BBC.com 14 June 2019
Boeing is coming to this year’s Paris Airshow, which starts on Monday, facing some difficult decisions in the wake of the two deadly Boeing 737 Max crashes, while its global rival Airbus is widely expected to unveil a long-range version of its best-selling A321 – potentially taking away some of Boeing’s customers.
With almost 2,500 companies exhibiting and 320,000 visitors expected over seven days, the show at Le Bourget on the outskirts of Paris is one of the aerospace and defence industry’s key trade fairs for a sector that generates global revenues of some $685bn annually.
Expect most of the press attention to be focussed on Boeing’s CEO Dennis Muilenburg, and how the firm is working with aviation regulators to get its troubled 737 Max aircraft back in the air.
Piling on the pressure facing Boeing executives, just this week a US Federal Aviation Administration (FAA) official indicated that airlines’ fleets of Boeing 737 Max aircraft might be grounded until the end of the year – longer than many had been expecting.
“The highest priority for us is the 737 Max’s safe return to service,” said Mr Muilenburg recently. Indeed, it has been a key seller for the US firm, which has roughly 4,500 unfulfilled orders for the aircraft.
For Airbus – under new CEO Guillaume Faury – it is the first airshow at Le Bourget since it made the decision to end production of its flagship A380. But the much-heralded unveiling of its A321XLR, is likely to garner positive headlines.
This is a single-aisle long-range airliner which Airbus hopes will generate new orders. Several carriers have already reportedly expressed an interest, including IAG – the parent group of British Airways and Iberia.
For Airbus this is possibly a strategy to counter Boeing’s eventual NMA (New Midsize Aircraft) that the US firm has been working on. The twin-aisled NMA, also labelled the 797, has been designed in two variants: a 225-seat plane with a 9,300km (5,700 mile) range and a 275-seater flying 8,300km.
However, unlike Airbus’s A321XLR this would be a totally new aircraft – so it would take a lot longer to see the light of day.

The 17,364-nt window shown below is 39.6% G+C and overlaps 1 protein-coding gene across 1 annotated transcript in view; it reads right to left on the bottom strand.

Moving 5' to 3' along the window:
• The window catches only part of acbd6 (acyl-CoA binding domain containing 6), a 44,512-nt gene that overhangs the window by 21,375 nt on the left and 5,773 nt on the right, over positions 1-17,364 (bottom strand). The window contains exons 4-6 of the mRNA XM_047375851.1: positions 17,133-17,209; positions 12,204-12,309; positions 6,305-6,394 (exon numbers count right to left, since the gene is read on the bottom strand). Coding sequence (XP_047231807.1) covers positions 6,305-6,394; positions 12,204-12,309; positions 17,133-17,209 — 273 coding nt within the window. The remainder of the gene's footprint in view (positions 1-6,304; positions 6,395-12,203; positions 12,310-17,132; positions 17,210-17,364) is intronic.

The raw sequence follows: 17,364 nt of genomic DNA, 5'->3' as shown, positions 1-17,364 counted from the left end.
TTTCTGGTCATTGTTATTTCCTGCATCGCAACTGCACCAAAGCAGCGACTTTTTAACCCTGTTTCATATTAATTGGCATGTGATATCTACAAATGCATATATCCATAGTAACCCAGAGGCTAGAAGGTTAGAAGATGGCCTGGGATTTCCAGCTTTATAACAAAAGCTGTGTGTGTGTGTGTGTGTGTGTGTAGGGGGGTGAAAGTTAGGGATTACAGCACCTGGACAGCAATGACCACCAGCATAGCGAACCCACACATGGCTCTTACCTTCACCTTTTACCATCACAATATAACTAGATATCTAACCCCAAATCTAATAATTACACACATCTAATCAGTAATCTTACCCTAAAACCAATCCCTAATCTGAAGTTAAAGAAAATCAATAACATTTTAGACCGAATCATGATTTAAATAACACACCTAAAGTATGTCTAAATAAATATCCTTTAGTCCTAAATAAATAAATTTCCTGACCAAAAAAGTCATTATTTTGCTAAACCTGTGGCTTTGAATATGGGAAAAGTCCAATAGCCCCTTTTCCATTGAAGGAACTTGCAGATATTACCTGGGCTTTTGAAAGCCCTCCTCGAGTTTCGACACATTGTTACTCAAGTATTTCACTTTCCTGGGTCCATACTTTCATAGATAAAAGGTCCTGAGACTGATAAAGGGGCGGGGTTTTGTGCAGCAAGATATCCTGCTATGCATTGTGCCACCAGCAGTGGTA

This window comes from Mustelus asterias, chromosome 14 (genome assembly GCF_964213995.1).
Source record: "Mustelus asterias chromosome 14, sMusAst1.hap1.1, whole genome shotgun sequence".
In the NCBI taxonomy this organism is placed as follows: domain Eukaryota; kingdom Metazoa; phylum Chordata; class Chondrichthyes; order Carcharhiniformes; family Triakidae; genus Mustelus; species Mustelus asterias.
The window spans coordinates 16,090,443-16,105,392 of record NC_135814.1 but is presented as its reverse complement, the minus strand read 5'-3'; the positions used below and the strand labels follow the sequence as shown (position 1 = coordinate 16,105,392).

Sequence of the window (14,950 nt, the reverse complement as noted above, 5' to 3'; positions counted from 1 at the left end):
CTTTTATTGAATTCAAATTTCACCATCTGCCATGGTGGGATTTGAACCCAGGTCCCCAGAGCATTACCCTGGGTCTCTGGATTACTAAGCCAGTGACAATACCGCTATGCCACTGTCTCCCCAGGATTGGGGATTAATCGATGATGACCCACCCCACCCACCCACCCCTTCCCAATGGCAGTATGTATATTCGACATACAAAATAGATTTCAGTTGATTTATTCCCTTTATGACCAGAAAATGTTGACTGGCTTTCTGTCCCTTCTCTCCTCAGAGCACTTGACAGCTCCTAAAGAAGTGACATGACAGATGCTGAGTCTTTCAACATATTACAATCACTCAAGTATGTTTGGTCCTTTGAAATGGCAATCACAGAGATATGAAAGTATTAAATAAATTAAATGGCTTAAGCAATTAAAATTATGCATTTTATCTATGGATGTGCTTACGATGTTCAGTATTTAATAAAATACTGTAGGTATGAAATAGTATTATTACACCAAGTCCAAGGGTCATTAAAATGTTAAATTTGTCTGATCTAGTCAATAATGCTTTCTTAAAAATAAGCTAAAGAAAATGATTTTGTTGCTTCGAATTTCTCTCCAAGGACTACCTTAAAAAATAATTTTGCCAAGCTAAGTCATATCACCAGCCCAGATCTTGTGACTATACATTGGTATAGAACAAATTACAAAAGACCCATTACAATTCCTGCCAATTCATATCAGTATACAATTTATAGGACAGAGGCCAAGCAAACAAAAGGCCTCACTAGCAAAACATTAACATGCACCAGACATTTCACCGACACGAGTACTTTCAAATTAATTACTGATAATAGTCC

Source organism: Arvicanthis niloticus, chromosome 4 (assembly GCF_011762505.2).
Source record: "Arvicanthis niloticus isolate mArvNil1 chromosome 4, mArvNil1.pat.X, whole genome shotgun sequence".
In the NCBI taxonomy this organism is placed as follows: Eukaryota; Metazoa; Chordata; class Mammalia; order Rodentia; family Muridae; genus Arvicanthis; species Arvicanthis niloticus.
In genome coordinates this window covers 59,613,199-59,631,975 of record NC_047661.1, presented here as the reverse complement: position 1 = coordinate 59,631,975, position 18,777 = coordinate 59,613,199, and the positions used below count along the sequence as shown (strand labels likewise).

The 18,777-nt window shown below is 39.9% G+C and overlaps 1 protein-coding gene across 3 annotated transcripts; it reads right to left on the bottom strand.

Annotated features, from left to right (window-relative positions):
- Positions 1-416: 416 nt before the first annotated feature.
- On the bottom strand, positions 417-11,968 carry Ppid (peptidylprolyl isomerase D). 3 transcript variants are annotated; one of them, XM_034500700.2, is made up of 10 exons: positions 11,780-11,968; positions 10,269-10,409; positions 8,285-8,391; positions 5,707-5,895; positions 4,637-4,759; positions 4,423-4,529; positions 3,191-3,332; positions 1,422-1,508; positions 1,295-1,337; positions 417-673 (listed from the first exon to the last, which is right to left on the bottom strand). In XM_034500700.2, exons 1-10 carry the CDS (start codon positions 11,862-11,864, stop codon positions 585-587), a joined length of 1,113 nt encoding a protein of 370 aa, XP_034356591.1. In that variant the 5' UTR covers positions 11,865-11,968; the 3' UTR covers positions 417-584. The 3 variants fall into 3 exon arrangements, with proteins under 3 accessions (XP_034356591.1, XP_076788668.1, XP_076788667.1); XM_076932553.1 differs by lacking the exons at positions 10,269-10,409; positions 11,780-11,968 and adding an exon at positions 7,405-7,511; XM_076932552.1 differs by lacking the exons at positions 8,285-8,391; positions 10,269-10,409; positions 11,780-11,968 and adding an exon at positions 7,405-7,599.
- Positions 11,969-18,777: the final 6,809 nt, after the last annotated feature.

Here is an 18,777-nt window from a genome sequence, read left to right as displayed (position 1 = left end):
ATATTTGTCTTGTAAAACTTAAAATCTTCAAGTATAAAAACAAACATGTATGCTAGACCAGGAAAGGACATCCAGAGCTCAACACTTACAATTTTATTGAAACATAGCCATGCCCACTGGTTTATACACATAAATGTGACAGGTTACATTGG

Away from the marketing battle between Airbus and Boeing, there will be more focus on unmanned aircraft, lighter and stronger alloys and composite materials – but the most significant developments may well be developments in hybrid and all-electric aircraft engines.
US firm magniX is showing off two of its electric motors at the show. It is working with North America’s largest seaplane operator to retrofit the entire fleet with electric engines and magniX motors will also power the new all-electric Alice, a small passenger aircraft from Israeli firm Eviation.
MagniX says it wants to transform the “middle mile” segment of the market – that’s cargo and passenger flights up to 1,000 miles (1,600km). “As we debut our propulsion system at the Paris Airshow, we’re one step closer to all-electric air transport starting in 2022,” says magniX chief executive Roei Ganzarski.
The sector has also seen significant business changes recently. Canadian-based manufacturer Bombardier has quit the commercial airliner business.
Airbus has taken over its C-Series regional jets, Bombardier has put its Northern Ireland factories up for sale and is talking about the sale of its remaining regional jets business to Japan’s Mitsubishi.
Meanwhile, two of the US’s major defence giants, United Technologies Corp (UTC) and Raytheon, have proposed a $121bn (£96bn) deal – combining the makers of missiles, electronic warfare systems, and engines for Airbus and the F-35 fighter jet.
When it comes to defence, notable newcomers include Boeing’s KC-46 tanker and a PAC JF-17 fighter jet, a joint development between Pakistan and China. Japan is putting its military capabilities on show with its Kawasaki P-1 maritime patrol aircraft.
Yet much interest will centre on fighters, as European nations work out their visions for a next-generation combat plane. The big question is whether Europe can unite around a single design or whether countries will end up developing different sixth-generation fighter aircraft.
But as it took about 10 years of negotiating and talking in the 1970s, which led to requirements for fighters being firmed up in the 1980s – finally leading to Eurofighter Typhoon, Sweden’s Gripen and France’s Rafale in the 1990s – this year’s show is unlikely to give us any quick answers.